That new licensing could result in fines, gear confiscation, individual licensing for riders or fees, but the company also indicated it would consider a non-exclusive use permit for the club at a cost of about $500 annually to let riders host events on its land, and maintain and use trails.
Morgan Kennah, spokeswoman for Island Timberlands, told the News Bulletin the company wants to reserve comment until after the mountain bike club’s vote.
McMillan said if formal groundwork for mountain biking can be established, the potential to attract riders from all over the world is real.
“Nanaimo has probably as much potential as any area in the Pacific Northwest to become a mountain biking destination, but there has been absolutely no focus on capitalizing on that and that’s one of the points we’re trying to drive. It all starts with access to these amazing trails we have and working from there. You can’t develop a tourism industry without the access.”
Cooperation with all stakeholders is also needed. Before Nanaimo can invite the world to come and mountain bike here, trail maintenance standards must be met to provide maximum enjoyment and reduced liability. To receive trail management insurance through the International Mountain Biking Association, the global standard for trail building of which NMBC is a member, local trails would have to be built to Whistler trail standards. That includes signage at the start of trails and at intersections, removing hazards in ‘fall zones’, signage for difficult trail features, environmental consideration such as erosion control, and approval by landowners.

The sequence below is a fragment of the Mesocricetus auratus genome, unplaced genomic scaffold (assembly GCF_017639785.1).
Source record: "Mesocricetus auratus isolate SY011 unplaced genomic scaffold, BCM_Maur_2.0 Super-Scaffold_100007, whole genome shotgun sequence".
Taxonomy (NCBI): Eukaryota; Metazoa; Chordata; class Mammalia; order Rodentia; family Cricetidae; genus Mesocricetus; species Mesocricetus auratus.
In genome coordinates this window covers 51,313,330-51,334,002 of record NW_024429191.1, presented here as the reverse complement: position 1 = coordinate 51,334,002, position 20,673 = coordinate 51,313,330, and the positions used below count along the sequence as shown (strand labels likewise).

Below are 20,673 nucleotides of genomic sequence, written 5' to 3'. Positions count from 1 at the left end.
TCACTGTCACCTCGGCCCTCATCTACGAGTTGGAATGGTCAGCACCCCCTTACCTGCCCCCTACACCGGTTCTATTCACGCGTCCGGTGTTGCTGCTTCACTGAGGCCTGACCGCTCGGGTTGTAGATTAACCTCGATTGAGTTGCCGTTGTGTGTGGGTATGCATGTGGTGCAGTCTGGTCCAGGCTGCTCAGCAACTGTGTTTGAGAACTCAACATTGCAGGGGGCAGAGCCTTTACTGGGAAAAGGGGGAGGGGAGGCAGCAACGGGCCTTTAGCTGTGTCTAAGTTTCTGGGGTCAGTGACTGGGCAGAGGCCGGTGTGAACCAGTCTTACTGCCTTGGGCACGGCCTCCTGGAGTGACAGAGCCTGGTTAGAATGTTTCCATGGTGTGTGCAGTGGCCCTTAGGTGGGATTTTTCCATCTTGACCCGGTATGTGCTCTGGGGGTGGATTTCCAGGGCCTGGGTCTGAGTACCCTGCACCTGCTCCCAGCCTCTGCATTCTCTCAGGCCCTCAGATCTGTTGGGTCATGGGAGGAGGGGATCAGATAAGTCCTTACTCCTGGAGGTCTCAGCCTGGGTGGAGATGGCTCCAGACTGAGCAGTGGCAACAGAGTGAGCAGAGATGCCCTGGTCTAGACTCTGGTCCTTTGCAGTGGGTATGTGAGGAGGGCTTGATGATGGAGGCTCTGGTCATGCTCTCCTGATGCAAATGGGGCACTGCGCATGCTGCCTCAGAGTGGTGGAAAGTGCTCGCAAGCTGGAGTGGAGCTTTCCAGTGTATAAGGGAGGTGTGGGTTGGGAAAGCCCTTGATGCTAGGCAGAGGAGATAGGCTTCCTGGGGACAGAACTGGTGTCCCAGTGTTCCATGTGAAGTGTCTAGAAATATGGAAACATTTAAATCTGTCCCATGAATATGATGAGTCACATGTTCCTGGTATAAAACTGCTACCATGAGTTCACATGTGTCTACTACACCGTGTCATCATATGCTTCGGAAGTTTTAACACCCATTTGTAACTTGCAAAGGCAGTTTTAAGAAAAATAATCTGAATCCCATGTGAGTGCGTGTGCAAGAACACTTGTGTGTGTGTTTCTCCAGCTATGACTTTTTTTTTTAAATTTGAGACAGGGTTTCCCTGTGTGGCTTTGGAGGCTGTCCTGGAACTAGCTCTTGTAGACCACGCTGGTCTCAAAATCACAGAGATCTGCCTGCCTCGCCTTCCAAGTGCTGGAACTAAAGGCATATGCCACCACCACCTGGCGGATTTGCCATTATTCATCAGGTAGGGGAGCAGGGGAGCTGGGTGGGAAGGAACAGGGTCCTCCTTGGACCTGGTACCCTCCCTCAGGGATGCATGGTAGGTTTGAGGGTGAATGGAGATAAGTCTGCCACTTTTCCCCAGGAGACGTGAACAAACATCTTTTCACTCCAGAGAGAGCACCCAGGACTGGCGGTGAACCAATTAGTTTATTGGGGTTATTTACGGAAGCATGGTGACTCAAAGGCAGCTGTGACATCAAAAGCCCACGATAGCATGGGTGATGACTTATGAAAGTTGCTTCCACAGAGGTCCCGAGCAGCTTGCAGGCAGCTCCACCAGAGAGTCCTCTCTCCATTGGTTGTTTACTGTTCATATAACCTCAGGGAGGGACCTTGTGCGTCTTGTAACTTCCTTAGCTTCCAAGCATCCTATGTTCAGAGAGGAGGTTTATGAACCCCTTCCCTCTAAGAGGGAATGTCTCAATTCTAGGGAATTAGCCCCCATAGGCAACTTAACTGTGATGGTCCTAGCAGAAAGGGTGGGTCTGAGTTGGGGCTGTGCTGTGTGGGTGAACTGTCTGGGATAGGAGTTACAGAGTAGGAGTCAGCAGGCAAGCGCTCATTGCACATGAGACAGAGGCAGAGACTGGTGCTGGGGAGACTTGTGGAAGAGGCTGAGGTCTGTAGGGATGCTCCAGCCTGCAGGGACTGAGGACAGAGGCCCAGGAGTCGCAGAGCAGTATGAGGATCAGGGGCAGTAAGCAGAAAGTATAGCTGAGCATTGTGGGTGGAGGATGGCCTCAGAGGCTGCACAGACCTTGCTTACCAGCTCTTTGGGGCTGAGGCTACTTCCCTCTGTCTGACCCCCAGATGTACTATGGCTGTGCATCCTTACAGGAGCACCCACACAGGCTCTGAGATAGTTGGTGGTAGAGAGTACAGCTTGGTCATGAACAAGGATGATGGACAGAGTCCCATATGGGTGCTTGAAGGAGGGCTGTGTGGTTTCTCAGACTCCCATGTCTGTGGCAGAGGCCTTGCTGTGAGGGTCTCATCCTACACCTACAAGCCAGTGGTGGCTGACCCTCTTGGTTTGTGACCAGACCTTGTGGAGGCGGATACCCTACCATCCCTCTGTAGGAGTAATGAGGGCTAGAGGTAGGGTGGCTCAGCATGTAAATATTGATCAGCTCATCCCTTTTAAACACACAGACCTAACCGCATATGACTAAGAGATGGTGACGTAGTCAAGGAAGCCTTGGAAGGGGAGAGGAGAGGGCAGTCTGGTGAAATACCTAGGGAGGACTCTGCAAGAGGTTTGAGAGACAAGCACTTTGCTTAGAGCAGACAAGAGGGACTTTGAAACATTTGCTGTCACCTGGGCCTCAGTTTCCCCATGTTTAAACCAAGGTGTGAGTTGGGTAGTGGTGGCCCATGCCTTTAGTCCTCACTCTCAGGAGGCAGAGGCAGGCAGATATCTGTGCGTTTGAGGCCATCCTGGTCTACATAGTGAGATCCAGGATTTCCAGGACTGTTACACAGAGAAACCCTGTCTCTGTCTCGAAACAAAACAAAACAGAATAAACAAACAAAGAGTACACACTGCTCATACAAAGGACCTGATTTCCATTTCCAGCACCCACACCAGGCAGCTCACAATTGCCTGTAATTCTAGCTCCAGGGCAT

“It’s a huge amount of work, no question, but the potential is massive to attract people here,” said McMillan. “We have this new Nanaimo Economic Development Corporation to drive tourism, and this is an opportunity to be a part of that.”
In other mountain bike meccas beyond B.C., economic offices are hitching their wagons to mountain bike tourism with great success as the sport becomes increasingly popular.
In New Zealand’s Whakarewarewa Forest, it is estimated that mountain biking brings in $10.2 million in revenue while the forest’s export revenue is worth $4.6 million. The nearby community of Rotorua produced a marketing DVD featuring mountain biking and released it to relevant media outlets, made the airport mountain bike friendly, promoted flights, and watched as the crowds arrived, according to the New Zealand Herald.
In Washington State, the U.S. Forest Service addressed illegal trail building by working with a mountain bike film crew, proposing stakeholders work together to promote mountain biking as an economic driver while protecting natural spaces from overuse. The resulting ‘bikeumentary’ is on a 250-stop world screening tour.
NMBC has about 60 members, but there are hundreds of local riders who use existing trail networks. The club is anticipating dozens of new members Sunday so they can be eligible to vote on the future of mountain biking in Nanaimo. McMillan said the executive is hoping to exit the meeting with a clear mandate.